refactoring | TechWell


Looking at code through eyeglasses Fearless Refactoring, Not Reckless Refactoring

Fearless refactoring is the agile concept that a developer should be able to incrementally change code without worrying about breaking it. But it's not believing that you don't need a safety net to detect and correct defects quickly when changes are made—that's just reckless. Here's how to avoid reckless refactoring.

Jeffery Payne's picture
Jeffery Payne
Broken ceramic plate Overcoming Test-Driven Damage

Some say test-driven development may work well initially, but as soon as we start to refactor our code, it breaks old tests and requires us to write new ones. This is not the fault of TDD; it’s the way we’re using it. TDD remains a valuable way to verify code as we write it, so we need to repair our test-driven damage.

David Bernstein's picture
David Bernstein
Red-green-refactor cycle Keep Your Code Base Clean with Regular Refactoring

The Boy Scouts have a rule: “Leave the campground cleaner than you found it.” You should apply the same principle to your code. Regular refactoring prevents code rot by keeping the code base clean and easy to maintain. Refactoring activities can be added to the product backlog as user stories to make it a discipline.

Dheerendra Mutharaju's picture
Dheerendra Mutharaju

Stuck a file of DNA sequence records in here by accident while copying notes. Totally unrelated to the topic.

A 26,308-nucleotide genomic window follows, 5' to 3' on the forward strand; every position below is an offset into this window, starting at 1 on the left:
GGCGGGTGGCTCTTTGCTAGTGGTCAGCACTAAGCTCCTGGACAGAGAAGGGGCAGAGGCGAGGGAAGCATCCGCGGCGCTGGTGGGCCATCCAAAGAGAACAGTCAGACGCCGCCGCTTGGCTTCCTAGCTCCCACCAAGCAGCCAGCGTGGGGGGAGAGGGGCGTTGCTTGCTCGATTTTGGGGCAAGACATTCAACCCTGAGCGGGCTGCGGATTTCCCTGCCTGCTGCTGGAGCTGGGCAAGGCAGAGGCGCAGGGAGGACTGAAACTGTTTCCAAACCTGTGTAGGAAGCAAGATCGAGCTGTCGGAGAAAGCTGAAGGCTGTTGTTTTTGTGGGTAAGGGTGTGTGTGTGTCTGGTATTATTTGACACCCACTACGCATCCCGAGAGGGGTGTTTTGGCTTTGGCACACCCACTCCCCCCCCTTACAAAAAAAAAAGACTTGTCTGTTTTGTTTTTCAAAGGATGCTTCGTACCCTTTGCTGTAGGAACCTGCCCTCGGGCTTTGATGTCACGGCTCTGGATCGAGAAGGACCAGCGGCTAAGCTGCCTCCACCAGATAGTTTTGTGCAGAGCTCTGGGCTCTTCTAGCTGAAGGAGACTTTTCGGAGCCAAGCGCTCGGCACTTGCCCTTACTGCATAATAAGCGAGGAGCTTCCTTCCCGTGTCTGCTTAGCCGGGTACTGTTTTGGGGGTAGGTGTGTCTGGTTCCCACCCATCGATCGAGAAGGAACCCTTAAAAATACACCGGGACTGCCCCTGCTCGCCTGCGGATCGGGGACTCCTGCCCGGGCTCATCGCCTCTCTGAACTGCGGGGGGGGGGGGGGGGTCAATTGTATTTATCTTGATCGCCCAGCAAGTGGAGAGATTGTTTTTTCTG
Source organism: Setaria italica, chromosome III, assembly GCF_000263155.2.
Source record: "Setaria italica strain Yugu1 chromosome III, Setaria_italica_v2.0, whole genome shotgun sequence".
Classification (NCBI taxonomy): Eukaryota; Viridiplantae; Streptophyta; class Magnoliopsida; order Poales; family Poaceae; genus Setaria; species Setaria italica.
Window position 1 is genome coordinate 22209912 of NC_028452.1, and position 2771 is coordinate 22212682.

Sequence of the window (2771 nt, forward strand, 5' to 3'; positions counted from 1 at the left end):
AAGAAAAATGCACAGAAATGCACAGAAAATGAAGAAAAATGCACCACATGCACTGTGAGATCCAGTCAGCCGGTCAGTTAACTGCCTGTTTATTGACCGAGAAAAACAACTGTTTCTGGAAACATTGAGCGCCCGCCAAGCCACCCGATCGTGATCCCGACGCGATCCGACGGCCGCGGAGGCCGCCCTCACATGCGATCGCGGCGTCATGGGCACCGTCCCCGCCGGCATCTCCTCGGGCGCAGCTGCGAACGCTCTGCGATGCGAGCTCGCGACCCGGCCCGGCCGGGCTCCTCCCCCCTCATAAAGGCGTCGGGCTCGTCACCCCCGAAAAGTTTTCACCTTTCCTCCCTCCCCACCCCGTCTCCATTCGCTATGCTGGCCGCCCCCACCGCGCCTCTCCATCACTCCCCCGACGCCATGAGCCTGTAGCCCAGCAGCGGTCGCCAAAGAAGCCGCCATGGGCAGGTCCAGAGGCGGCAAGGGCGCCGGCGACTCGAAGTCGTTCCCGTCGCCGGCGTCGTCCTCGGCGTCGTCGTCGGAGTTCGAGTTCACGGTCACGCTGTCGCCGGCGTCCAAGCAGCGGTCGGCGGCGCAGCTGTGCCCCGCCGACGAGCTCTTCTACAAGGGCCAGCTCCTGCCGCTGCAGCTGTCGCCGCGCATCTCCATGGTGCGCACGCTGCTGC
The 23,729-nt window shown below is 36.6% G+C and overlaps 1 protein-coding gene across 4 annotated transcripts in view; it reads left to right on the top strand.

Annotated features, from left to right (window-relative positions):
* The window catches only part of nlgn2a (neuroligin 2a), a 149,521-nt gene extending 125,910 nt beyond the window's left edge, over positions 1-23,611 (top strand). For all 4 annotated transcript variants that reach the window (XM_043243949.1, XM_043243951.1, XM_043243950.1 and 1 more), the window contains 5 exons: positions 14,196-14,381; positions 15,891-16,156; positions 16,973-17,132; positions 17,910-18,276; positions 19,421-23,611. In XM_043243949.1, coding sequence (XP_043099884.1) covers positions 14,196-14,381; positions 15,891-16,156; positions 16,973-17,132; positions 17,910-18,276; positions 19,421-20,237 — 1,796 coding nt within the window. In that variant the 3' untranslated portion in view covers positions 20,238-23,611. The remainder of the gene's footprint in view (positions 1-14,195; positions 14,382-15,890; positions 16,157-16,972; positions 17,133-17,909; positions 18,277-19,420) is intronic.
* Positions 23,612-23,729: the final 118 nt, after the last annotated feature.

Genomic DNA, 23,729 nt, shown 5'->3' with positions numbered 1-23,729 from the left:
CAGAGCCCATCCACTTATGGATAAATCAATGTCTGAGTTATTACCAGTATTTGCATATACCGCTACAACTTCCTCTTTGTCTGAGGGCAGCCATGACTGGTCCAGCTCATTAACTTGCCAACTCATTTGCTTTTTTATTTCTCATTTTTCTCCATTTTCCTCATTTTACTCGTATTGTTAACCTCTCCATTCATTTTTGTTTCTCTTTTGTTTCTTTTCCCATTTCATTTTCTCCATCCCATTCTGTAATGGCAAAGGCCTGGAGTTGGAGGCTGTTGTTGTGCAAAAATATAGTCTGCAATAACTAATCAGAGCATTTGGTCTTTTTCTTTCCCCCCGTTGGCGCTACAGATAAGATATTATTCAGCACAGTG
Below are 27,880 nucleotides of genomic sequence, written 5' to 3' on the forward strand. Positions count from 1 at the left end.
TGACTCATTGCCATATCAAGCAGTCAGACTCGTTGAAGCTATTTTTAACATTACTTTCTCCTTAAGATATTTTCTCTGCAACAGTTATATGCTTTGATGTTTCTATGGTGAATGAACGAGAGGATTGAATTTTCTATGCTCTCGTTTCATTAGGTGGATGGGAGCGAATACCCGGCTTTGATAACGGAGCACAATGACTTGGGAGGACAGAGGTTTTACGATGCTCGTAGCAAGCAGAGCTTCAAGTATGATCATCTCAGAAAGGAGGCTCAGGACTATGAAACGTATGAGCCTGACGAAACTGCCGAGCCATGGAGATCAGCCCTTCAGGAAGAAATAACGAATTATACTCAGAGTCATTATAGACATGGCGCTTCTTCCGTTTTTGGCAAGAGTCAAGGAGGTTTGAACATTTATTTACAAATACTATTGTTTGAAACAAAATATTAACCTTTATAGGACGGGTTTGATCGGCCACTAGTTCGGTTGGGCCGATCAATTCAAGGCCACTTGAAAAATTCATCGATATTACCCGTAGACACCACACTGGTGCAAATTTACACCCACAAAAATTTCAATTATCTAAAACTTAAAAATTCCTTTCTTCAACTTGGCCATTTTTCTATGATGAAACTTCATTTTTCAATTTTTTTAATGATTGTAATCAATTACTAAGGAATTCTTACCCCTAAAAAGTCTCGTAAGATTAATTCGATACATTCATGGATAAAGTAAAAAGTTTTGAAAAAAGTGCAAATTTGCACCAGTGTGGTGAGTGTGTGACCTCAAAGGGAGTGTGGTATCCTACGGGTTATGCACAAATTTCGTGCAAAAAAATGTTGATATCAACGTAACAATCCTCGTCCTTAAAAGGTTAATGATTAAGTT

How Agile Prevents Software Decay

All of us have been in the situation where fixing a single issue can produce several other defects. Agile embraces continuous design changes and code refactoring to meet challenges from emerging requirements. This inherently promotes practices that prevent software decay.

Mukesh Chaudhary's picture
Mukesh Chaudhary
Variant Management Starts with Design

Joe Farah describes how to not overload your branching with variants so as to permit your customers to dynamically modify the behavior of a software product. Variant management is a CM issue, but it has to be dealt with in the product design first.

Joe Farah's picture
Joe Farah
How Automation Benefits Agile Technical Practices

Automation is an important aspect of agile technical practices. Automated builds, testing, and deployment enable developers to implement features and refactor to improve code quality with confidence. So, is there any reason to be skeptical about the benefits of automation?

Steve Berczuk's picture
Steve Berczuk